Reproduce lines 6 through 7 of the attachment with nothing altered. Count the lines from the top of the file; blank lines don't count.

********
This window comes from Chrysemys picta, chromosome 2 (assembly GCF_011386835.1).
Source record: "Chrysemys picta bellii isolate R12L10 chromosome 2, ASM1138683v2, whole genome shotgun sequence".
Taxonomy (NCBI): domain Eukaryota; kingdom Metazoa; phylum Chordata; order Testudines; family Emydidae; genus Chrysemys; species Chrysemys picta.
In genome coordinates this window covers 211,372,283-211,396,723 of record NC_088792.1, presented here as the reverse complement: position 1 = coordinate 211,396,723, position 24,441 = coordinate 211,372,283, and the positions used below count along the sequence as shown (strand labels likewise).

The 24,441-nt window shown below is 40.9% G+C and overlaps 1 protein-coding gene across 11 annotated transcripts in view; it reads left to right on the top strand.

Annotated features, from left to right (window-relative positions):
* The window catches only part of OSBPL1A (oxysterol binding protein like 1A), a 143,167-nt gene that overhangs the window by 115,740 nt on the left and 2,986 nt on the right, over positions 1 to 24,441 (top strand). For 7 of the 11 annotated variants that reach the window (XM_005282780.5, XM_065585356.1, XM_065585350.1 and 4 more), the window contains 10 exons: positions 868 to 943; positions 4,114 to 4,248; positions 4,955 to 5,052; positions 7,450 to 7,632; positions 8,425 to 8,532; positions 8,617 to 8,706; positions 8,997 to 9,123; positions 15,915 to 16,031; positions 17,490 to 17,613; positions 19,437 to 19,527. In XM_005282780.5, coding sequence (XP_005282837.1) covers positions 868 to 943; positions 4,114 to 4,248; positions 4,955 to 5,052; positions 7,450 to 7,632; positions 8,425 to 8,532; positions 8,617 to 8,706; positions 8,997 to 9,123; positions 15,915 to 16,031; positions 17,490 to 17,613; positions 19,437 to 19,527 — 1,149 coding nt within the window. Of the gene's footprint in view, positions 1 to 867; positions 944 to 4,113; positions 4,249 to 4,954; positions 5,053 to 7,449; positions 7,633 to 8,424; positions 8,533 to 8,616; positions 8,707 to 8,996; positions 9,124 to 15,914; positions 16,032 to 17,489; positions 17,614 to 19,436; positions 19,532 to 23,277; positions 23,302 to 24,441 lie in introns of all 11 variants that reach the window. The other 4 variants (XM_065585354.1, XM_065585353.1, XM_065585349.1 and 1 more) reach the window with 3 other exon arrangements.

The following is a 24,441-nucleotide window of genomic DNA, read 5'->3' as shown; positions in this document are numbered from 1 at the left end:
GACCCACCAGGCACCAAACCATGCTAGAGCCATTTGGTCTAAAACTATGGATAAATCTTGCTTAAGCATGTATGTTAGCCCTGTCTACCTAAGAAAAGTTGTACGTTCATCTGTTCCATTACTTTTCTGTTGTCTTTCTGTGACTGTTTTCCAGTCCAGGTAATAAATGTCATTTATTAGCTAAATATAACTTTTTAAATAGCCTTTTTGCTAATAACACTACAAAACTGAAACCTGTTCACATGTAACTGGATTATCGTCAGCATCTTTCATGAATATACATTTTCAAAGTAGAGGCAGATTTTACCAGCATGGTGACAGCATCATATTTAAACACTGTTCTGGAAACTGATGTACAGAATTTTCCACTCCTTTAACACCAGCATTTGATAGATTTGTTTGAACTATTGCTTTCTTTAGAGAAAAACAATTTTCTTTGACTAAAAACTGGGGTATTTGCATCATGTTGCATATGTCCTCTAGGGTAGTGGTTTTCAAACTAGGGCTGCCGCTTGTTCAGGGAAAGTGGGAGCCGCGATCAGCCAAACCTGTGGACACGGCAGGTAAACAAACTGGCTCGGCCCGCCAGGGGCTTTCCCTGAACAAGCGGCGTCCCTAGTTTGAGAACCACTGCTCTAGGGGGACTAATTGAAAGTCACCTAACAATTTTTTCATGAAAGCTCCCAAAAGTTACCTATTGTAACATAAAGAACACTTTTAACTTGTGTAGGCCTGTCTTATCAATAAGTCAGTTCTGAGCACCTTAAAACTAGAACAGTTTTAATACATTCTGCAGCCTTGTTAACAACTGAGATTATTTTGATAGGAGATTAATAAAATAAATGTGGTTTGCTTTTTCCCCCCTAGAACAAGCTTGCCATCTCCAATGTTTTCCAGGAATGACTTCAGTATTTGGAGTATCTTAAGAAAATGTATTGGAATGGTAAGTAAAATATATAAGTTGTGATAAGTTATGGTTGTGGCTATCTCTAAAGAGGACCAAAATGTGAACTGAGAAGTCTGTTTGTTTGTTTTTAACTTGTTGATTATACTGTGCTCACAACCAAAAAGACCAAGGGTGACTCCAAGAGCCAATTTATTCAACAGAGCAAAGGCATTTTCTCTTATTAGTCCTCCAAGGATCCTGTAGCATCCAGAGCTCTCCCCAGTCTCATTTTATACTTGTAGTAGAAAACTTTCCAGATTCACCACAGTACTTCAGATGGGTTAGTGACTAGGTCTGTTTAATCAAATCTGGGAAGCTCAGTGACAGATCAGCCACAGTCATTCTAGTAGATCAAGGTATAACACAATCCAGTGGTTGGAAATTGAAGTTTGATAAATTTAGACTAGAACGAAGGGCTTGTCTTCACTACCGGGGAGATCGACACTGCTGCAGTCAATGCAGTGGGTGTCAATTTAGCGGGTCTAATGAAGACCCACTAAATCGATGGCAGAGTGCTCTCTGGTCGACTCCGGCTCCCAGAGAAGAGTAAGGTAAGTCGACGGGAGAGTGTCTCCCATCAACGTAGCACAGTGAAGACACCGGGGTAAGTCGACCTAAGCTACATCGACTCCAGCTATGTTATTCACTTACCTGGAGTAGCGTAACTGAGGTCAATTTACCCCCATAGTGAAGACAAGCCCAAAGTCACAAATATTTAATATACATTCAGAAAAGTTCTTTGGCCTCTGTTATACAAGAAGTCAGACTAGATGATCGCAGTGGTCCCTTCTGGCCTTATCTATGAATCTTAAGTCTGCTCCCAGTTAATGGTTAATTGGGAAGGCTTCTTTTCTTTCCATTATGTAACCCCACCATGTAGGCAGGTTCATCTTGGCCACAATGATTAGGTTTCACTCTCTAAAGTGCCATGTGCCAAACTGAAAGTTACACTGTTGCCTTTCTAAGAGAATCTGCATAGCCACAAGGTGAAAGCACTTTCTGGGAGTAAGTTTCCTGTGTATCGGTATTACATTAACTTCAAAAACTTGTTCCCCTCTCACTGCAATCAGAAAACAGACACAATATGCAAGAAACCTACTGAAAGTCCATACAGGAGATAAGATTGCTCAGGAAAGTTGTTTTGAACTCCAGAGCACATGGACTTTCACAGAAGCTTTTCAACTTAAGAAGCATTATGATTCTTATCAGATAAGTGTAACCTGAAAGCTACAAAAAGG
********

Annotated features, from left to right (window-relative positions):
* The window catches only part of OSBPL1A (oxysterol binding protein like 1A), a 143,167-nt gene that overhangs the window by 115,740 nt on the left and 2,986 nt on the right, over positions 1 to 24,441 (top strand). For 7 of the 11 annotated variants that reach the window (XM_005282780.5, XM_065585356.1, XM_065585350.1 and 4 more), the window contains 10 exons: positions 868 to 943; positions 4,114 to 4,248; positions 4,955 to 5,052; positions 7,450 to 7,632; positions 8,425 to 8,532; positions 8,617 to 8,706; positions 8,997 to 9,123; positions 15,915 to 16,031; positions 17,490 to 17,613; positions 19,437 to 19,527. In XM_005282780.5, coding sequence (XP_005282837.1) covers positions 868 to 943; positions 4,114 to 4,248; positions 4,955 to 5,052; positions 7,450 to 7,632; positions 8,425 to 8,532; positions 8,617 to 8,706; positions 8,997 to 9,123; positions 15,915 to 16,031; positions 17,490 to 17,613; positions 19,437 to 19,527 — 1,149 coding nt within the window. Of the gene's footprint in view, positions 1 to 867; positions 944 to 4,113; positions 4,249 to 4,954; positions 5,053 to 7,449; positions 7,633 to 8,424; positions 8,533 to 8,616; positions 8,707 to 8,996; positions 9,124 to 15,914; positions 16,032 to 17,489; positions 17,614 to 19,436; positions 19,532 to 23,277; positions 23,302 to 24,441 lie in introns of all 11 variants that reach the window. The other 4 variants (XM_065585354.1, XM_065585353.1, XM_065585349.1 and 1 more) reach the window with 3 other exon arrangements.